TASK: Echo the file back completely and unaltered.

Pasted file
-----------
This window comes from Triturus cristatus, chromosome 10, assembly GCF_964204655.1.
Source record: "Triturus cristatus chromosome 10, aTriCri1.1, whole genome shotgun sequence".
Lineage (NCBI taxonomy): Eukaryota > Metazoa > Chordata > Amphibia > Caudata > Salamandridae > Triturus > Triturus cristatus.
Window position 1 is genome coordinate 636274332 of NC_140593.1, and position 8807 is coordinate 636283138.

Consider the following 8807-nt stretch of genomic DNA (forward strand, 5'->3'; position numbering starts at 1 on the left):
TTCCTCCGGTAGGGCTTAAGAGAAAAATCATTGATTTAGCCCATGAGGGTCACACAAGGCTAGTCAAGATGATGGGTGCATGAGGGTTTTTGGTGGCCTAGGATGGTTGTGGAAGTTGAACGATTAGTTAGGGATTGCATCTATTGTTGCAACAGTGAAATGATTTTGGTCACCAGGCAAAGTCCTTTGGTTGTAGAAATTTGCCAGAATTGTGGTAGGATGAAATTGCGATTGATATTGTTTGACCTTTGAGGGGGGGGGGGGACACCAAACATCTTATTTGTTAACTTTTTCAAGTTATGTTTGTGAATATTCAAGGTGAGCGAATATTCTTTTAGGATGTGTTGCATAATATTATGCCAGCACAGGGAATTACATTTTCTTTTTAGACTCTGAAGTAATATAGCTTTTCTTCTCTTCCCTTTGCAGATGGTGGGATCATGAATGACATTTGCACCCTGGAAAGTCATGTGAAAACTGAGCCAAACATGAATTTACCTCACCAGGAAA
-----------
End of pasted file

This window comes from Triturus cristatus, chromosome 10, assembly GCF_964204655.1.
Source record: "Triturus cristatus chromosome 10, aTriCri1.1, whole genome shotgun sequence".
Lineage (NCBI taxonomy): Eukaryota > Metazoa > Chordata > Amphibia > Caudata > Salamandridae > Triturus > Triturus cristatus.
Window position 1 is genome coordinate 636274332 of NC_140593.1, and position 8807 is coordinate 636283138.

Consider the following 8807-nt stretch of genomic DNA (forward strand, 5'->3'; position numbering starts at 1 on the left):
TTCCTCCGGTAGGGCTTAAGAGAAAAATCATTGATTTAGCCCATGAGGGTCACACAAGGCTAGTCAAGATGATGGGTGCATGAGGGTTTTTGGTGGCCTAGGATGGTTGTGGAAGTTGAACGATTAGTTAGGGATTGCATCTATTGTTGCAACAGTGAAATGATTTTGGTCACCAGGCAAAGTCCTTTGGTTGTAGAAATTTGCCAGAATTGTGGTAGGATGAAATTGCGATTGATATTGTTTGACCTTTGAGGGGGGGGGGGGACACCAAACATCTTATTTGTTAACTTTTTCAAGTTATGTTTGTGAATATTCAAGGTGAGCGAATATTCTTTTAGGATGTGTTGCATAATATTATGCCAGCACAGGGAATTACATTTTCTTTTTAGACTCTGAAGTAATATAGCTTTTCTTCTCTTCCCTTTGCAGATGGTGGGATCATGAATGACATTTGCACCCTGGAAAGTCATGTGAAAACTGAGCCAAACATGAATTTACCTCACCAGGAAA